New Year, New Me!
Well, here we are. Today marks 19 months, to the day, of my initial diagnosis. The day my life completely changed.
This all started at the beginning of 2018. I had a small bump on the back of my knee that I thought was "just a cyst". Fast forward multiple scans, biopsies and surgery (enter Dr. Max Vaynrub), I was diagnosed on March 8th with an extremely rare type of sarcoma--a CIC rearranged-DUX4 small round blue cell tumor. A cancer so rare that only 500 known cases are diagnosed worldwide each year. So little is known about it that there is no set treatment protocol, so I was treated as if it was a close "cousin." Even though the tumor had been removed, my cancer was systemic. This means that there could be stray cancer cells dormant in my body, not showing up on PET scans. So it needed to be treated aggressively.
Enter Memorial Sloan Kettering Cancer Center. Enter my oncologist, Dr. Mrinal Gounder. Enter my incredible nurses, Jasmine, Sarah and Tracy. Enter chemotherapy. There is no good way to say it, chemo sucks. But if you gotta do chemo, do it with this team. They are some of the best humans I have met. I spent a total of 10 months receiving chemotherapy. By the numbers, this totaled 14 treatments; 26 days hooked up; 208 hours putting poison in my body. But the way I see it, this was quality time I got to spend with my amazing family and friends who never let me feel alone. I was the one hooked up, but we all went through it. We all made it to the other side.
People tell you chemo is hard. But they don't tell you how difficult it can be after your treatments. The fatigue. The weight gain. The mouth sores. The insomnia at night. The hospital vacations, which totaled 10 days. 10 days away from my family. 10 days away from reailty.
And now, it has been 10 months since my last chemo treatment. I have had 10 months to reflect on this journey. When you finish treatment, everyone celebrates for you. "You're done!" and "It's over!" are commonly said. And yes, the physical portion of it is over. But the process is ongoing. I have been back to MSK for various appointments and scans 15 times in the past 10 months. It isn't over.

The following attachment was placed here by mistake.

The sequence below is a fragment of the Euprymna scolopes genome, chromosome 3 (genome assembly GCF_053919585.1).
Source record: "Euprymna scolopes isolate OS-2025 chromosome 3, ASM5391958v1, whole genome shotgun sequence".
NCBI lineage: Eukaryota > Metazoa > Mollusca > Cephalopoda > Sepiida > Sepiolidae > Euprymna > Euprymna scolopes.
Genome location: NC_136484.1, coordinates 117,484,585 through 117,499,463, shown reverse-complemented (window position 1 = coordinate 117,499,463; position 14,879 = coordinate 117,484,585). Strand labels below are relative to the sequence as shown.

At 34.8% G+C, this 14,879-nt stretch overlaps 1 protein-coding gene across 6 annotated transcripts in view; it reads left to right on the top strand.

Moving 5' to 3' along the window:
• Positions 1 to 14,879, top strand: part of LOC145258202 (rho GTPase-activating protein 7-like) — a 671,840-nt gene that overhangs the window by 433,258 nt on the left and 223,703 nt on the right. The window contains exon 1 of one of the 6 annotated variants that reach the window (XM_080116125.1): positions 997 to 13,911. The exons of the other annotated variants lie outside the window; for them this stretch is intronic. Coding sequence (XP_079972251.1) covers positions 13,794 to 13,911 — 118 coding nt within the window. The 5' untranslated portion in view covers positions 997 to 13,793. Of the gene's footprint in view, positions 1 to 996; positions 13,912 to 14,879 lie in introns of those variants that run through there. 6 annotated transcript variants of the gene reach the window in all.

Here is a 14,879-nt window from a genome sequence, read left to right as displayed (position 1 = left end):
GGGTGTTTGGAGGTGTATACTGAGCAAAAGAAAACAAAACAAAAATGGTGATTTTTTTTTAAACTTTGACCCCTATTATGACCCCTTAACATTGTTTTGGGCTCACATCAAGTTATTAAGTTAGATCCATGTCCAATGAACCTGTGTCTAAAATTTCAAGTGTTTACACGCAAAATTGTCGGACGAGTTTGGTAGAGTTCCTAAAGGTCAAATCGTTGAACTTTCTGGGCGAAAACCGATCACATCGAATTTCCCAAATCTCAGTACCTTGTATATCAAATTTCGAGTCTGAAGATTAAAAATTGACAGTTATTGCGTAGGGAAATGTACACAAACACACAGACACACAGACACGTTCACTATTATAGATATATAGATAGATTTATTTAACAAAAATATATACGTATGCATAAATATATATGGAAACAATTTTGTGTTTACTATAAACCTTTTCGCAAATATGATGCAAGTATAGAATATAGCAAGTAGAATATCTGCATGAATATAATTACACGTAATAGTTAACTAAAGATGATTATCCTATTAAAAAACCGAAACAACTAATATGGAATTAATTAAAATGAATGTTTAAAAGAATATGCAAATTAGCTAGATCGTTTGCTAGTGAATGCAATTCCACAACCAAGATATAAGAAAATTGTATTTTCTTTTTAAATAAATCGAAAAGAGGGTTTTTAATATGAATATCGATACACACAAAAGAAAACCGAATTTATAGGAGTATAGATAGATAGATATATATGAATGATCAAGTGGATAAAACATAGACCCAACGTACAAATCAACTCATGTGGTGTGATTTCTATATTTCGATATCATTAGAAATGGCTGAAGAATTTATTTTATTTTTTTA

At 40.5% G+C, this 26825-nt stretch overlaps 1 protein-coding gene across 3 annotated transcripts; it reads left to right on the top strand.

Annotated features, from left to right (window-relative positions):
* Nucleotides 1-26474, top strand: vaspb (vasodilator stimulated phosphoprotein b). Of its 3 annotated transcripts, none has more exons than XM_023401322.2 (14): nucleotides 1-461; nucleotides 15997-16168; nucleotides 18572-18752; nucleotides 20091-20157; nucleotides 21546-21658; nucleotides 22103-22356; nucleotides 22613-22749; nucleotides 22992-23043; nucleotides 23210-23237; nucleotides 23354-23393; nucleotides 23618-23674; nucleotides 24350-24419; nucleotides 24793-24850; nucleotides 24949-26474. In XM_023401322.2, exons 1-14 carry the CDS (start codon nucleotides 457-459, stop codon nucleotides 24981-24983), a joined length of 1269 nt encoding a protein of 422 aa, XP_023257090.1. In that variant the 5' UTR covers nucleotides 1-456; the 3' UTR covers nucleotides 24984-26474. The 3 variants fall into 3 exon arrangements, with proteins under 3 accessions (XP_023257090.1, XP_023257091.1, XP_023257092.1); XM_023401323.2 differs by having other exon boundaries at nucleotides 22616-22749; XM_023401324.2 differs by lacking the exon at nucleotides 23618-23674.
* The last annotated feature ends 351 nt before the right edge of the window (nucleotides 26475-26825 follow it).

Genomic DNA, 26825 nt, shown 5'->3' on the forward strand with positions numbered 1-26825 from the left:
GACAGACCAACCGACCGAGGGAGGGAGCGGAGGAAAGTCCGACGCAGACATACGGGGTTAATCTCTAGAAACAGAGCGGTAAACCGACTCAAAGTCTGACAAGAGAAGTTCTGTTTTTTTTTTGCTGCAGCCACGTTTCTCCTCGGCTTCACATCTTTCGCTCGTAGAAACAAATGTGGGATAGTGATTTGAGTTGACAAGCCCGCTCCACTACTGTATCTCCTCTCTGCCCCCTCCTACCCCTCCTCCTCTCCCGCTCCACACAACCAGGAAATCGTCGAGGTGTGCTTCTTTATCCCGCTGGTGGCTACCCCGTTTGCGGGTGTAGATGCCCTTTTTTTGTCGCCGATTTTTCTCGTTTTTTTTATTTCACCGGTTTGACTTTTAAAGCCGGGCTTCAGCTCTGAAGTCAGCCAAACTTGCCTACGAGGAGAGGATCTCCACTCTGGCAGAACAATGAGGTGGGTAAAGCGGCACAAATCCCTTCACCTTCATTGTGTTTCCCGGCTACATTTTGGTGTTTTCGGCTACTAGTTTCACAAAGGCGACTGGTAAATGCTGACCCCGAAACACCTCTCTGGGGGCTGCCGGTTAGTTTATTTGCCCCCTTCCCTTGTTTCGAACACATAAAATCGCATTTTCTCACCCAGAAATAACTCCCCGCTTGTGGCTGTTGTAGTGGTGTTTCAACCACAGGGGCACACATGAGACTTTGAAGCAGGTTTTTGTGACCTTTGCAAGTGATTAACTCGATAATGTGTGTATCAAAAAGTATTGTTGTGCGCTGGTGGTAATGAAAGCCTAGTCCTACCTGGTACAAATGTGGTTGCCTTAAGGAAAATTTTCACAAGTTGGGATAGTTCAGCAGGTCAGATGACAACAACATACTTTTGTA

And the emotions of dealing with the unkown are very present. The reality is, this could come back. And if it does, the outcome might be very different. But, the biggest lesson I have come to learn is that you cannot control what happens to you, but you can control your attitude toward it. So my choice is to live. To stop and smell the roses. And if this had to happen, it sure as hell better mean something.
So, for the second year, I'm riding in Cycle for Survival to raise money for rare cancer research. 50% of people that have cancer actually have a rare cancer, most of which you have probably heard of. But these cancers are LARGELY underfunded. We can change that. I don't take for granted how lucky I was, and am. I have spoken to loved ones of people who were not as lucky as I am, which is why I have dedicated myself to making sure there are more outcomes like mine.
Our team was able to raise $115,000 last year, which we were able to put toward a researcher looking into my specific type of cancer. THIS WOULD NOT HAVE BEEN POSSIBLE WITHOUT OUR EFFORTS! Let's keep this going and raise even more this year. Please donate. Please join our team and ride with us. We would love to have you. We can do so much more, together.
Sending all of the good vibes and thanks to you.
All is well and all my love,